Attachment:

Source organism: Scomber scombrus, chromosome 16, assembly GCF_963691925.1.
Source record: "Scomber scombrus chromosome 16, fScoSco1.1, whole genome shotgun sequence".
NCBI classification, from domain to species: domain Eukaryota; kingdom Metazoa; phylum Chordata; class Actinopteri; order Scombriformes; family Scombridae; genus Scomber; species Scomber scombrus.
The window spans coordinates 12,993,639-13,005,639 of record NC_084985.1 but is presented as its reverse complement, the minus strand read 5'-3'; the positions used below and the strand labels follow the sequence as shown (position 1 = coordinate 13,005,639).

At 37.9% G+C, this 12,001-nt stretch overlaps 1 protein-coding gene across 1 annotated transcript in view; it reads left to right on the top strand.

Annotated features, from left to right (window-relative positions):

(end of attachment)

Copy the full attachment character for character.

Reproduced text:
Source organism: Scomber scombrus, chromosome 16, assembly GCF_963691925.1.
Source record: "Scomber scombrus chromosome 16, fScoSco1.1, whole genome shotgun sequence".
NCBI classification, from domain to species: domain Eukaryota; kingdom Metazoa; phylum Chordata; class Actinopteri; order Scombriformes; family Scombridae; genus Scomber; species Scomber scombrus.
The window spans coordinates 12,993,639-13,005,639 of record NC_084985.1 but is presented as its reverse complement, the minus strand read 5'-3'; the positions used below and the strand labels follow the sequence as shown (position 1 = coordinate 13,005,639).

At 37.9% G+C, this 12,001-nt stretch overlaps 1 protein-coding gene across 1 annotated transcript in view; it reads left to right on the top strand.

Annotated features, from left to right (window-relative positions):